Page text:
The days and evenings were filled with deep connections with each other, ourselves, our guides, and the natural world around us, whether one-on-one or through group conversations on the raft, on the trail or over dinner. There were songs by the campfire and time to journal and reflect.
At the end of the night there were no distractions to keep you from spending plenty of time watching the stars and looking out at the Milky Way Galaxy without a hint of light pollution. The sky was so pristine it must have been very similar to what the first people saw when they looked up at night from the banks of this river thousands of years ago.
You may think that after 4 days being disconnected that we would be suffering from tech withdrawals. However, that just wasn’t the case. By the time the trip ended there was no one who was desperate to reconnect. Conversely, I think as much as some people were certainly looking to reconnect with partners, children, and loved ones back home, we were also all a little sad to leave our river lives behind along with the deep connections and sense of presence that it helped to foster.
Going into the trip many people were concerned about leaving technology behind so completely (not to mention showers and indoor toilets). However, by the time we hauled our rafts out of the river for the final time on Tuesday afternoon I think we all felt like the experience was more than worth the price of giving up some of the conveniences of modern life.
I, for one, came back feeling way more connected, focused, energized, and present than I had been prior to going into the experience.
On the van ride from our pick up spot back to civilization we started to recover some cell service. A couple people browsed their phones, however, most people chose to leave their phones in their bags and bask in the “connection of being disconnected” for just a little bit longer. We all decided to maintain our presence and our real world, face-to-face connections for at least a little longer before logging back on to the outside world again.
Halfway back to town we had already started talking about the plans for next year’s river rafting trip. By the time we arrived back in Vernal, Utah we had decided that we didn’t want to even wait a full year to experience this type of “disconnected connection” trip again. Several of us were talking about meeting up again in 6 months instead of waiting a full year for the next rafting trip. Maybe this time in the jungles of Costa Rica or the desert in Peru. We were already scouting off-the-grid locales where we could create another way to disconnect together from our phones for a few days while being present and connecting with each other in an authentic way.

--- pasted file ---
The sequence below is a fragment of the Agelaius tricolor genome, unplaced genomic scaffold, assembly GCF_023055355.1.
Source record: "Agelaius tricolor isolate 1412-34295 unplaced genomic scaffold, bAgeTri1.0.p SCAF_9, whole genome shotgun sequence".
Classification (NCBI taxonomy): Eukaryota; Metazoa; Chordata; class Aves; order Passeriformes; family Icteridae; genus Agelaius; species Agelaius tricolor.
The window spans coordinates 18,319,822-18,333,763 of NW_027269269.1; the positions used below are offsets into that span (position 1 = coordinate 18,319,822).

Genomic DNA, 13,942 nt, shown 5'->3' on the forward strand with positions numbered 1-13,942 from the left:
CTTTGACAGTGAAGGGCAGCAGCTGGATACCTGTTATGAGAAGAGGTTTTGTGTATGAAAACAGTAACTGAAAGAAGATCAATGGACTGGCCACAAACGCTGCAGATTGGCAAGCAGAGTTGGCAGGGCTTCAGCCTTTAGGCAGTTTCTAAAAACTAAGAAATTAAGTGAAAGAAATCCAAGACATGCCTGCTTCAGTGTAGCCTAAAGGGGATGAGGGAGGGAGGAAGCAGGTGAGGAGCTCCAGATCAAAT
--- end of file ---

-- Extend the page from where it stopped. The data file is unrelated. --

When I got home and completely reconnected and integrated back into my life I learned that the “real world” had gotten along just fine without me for a few days. My businesses, relationships, and connections were all intact and stronger than ever. Everything had kept spinning just fine without me. Indeed, I felt supercharged, focused, and connected to what is real and important more than I ever had before. Furthermore, anxiety and distraction were at an all time low.
As a final note, let me say that I appreciate that not everyone is in a position to be able to pick up and go on such an ambitious and extreme no tech adventure. However, our Legendary Life No Phone Challenge for Mental Health Awareness is designed to empower you to realize many of the same benefits of presence, focus, and reduced anxiety. All without the need to battle class 4 whitewater rapids, do trust falls on the top of cliffs or even poo in the woods.
Please consider giving the challenge a go and sharing your experiences with us and your community!
By the way, in conjunction with the launch of the “Legendary Life No Phone Challenge” for Mental Health Awareness, Legendary Life has also launched a mobile app that incorporates several independent modules aligned with Legendary Life’s mission of helping people identify, pursue, achieve, and maintain their “Personal Legends”. Examples of modules include: New Minimalism, Quantum Time Hacking, Gratitude, Journaling, Affirmations modules for both adults and children, and of course the “No Phone Challenge” module (which ironically you use by tracking your progress with your phone). Download for free from the App Store and Google Play Store.
Image #9: Most of our crew. Getting ready to launch on our final day on the river. Image Credit: Ethan Mentzer – IG: @ethanmentzercreative
More on Joe Hartley and the The Härt Collective:
The Härt Collective Website:
Men’s Health article on Joe Hartley and the Härt Collective: CLICK HERE.
#LLNoPhoneChallenge #NoPhoneChallenge #LegendaryLife #LiveYourLegend #TheHärtCollective